Confederate States of America

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Confederate States of America
Flag of Confederate States of America
Seal (1863–1865) of Confederate States of America
Motto: Deo vindice
("Under God, our Vindicator")
Anthems: "God Save the South" (de facto)
and "Dixie" (unofficial, popular)
Battle flag of the Army of Northern Virginia:
North Virginia Third Bunting.svg
Confederate States of America (orthographic projection).svg
  •   The Confederate States in 1862
  •   Claims made by the Confederacy
  •   Separated West Virginia
  •   Contested Indian Territory
StatusUnrecognized state[1]
Common languagesEnglish (de facto)
GovernmentForm of government:
Confederal presidential non-partisan republic
• 1861–1865
Jefferson Davis
Vice President 
• 1861–1865
Alexander H. Stephens
House of Representatives
Historical eraAmerican Civil War / International relations of the Great Powers (1814–1919)
February 8, 1861
April 12, 1861
February 22, 1862
April 9, 1865
April 26, 1865
May 5, 1865
186011,995,392 km2 (770,425 sq mi)
• 18601
• Slaves2
Preceded by
Succeeded by
South Carolina
North Carolina
Arizona Territory
West Virginia
North Carolina
South Carolina
Arizona Territory
Today part of United States
Sometimes called the CSA, for other uses see CSA.
The "Blood-Stained Banner" - the Third and final flag of the Confederate States of America. (4th March, 1865 - onwards)
The states in dark green were the Confederate States of America and light green shows territory that was claimed, but never under effective control.

The Confederate States of America (CSA) was a short-lived government that existed in the southern United States during the American Civil War. It was established (made) in 1861 by seven southern states in which slavery was legal, after Abraham Lincoln was elected president of the U.S., but before he took office. South Carolina, Mississippi, Florida, Alabama, Georgia, Louisiana, and Texas declared their secession (independence) from the United States. After war began, Virginia, Arkansas, Tennessee, and North Carolina joined them. The first capital of the Confederacy was Montgomery, Alabama, but for most of the war the capital was Richmond, Virginia.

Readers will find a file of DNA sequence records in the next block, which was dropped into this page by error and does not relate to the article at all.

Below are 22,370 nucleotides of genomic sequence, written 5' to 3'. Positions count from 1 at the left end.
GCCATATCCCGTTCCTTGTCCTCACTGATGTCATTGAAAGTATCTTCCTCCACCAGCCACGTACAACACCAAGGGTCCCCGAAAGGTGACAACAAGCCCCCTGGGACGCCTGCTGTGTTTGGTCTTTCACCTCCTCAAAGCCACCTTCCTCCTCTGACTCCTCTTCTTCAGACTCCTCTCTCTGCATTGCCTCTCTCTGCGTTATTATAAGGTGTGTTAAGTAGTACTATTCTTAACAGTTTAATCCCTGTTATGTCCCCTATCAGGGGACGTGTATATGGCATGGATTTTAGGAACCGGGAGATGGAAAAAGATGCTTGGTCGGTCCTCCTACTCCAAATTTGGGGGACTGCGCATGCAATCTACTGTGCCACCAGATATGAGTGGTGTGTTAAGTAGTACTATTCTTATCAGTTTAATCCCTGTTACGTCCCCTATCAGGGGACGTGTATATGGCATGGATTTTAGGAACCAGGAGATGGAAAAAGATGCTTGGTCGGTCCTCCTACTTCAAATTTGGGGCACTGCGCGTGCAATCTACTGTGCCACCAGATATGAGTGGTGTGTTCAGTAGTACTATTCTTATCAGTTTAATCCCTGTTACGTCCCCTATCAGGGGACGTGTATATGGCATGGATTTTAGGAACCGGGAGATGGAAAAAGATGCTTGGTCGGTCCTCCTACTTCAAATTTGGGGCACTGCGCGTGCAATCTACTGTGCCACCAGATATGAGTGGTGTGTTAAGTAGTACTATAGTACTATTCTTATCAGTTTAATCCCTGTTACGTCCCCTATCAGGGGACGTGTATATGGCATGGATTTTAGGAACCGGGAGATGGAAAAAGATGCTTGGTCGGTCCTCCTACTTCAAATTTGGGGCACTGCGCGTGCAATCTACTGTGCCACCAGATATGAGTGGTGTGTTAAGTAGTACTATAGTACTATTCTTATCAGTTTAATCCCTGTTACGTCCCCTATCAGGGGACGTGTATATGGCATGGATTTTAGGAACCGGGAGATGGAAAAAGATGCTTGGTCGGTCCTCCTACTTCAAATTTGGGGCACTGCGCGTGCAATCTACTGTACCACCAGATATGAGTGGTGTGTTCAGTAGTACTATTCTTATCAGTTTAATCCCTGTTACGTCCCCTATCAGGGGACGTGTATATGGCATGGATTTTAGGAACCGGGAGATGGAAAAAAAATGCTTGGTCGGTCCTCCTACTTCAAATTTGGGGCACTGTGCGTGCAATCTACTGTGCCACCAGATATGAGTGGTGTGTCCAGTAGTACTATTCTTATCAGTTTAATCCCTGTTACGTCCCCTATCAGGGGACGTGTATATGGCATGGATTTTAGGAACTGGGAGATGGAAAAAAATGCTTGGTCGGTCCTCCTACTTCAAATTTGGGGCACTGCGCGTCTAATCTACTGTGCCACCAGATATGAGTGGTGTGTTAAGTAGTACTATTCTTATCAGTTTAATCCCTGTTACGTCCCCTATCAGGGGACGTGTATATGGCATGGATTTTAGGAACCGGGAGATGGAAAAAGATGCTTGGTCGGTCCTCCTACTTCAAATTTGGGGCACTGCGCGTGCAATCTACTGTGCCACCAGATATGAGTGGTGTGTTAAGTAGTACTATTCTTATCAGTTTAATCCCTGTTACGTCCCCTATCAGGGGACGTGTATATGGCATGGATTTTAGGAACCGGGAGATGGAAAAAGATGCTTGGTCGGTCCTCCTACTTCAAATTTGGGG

The government of the Confederacy was much like the United States government. The Confederate States Constitution was similar to that of the United States; however, it emphasized states’ rights and clearly protected the enslavement of black Americans. Jefferson Davis was chosen as president and Alexander Stephens as Vice-President. As in the United States, the CSA president had a cabinet of advisors.

The United States government (also known as the Union) did not agree that the states could leave and start a new government. Thus, the Union government refused to abandon all its forts in the states that wanted to secede. War began when the CSA attacked one of those forts, Fort Sumter in Charleston, South Carolina. This war is known as the American Civil War, and it lasted from 1861 to 1865. After some of the deadliest battles in U.S. history, Union forces gradually regained control of southern states. As Confederate forces surrendered, the Confederacy fell apart and the Civil War came to a close in 1865. Following the war, slavery was outlawed everywhere in the United States. The process of restoring the states of the CSA to the Union, called the Reconstruction of the United States, continued until 1877.

It is still undecided if the Confederate States of America was ever a country. The Union never said that the Confederacy was really a country. Although British and French companies sold ships and materials to the Confederacy, no nation officially recognized the CSA as an independent country.[2][3]

The CSA was also called "the South," "the Confederacy," and "Dixie."

References[change | change source]

  1. "Preventing Diplomatic Recognition of the Confederacy, 1861–65". U.S. Department of State. Archived from the original on August 28, 2013.
  2. "Preventing Diplomatic Recognition of the Confederacy, 1861-1865". U.S. Department of State. Archived from the original on August 28, 2013. Retrieved March 26, 2011.
  3. McPherson, James M. (2007). This mighty scourge: perspectives on the Civil War. Oxford University Press US. p. 65. ISBN 0195313666. {{cite book}}: Unknown parameter |isbn13= ignored (help)

Other websites[change | change source]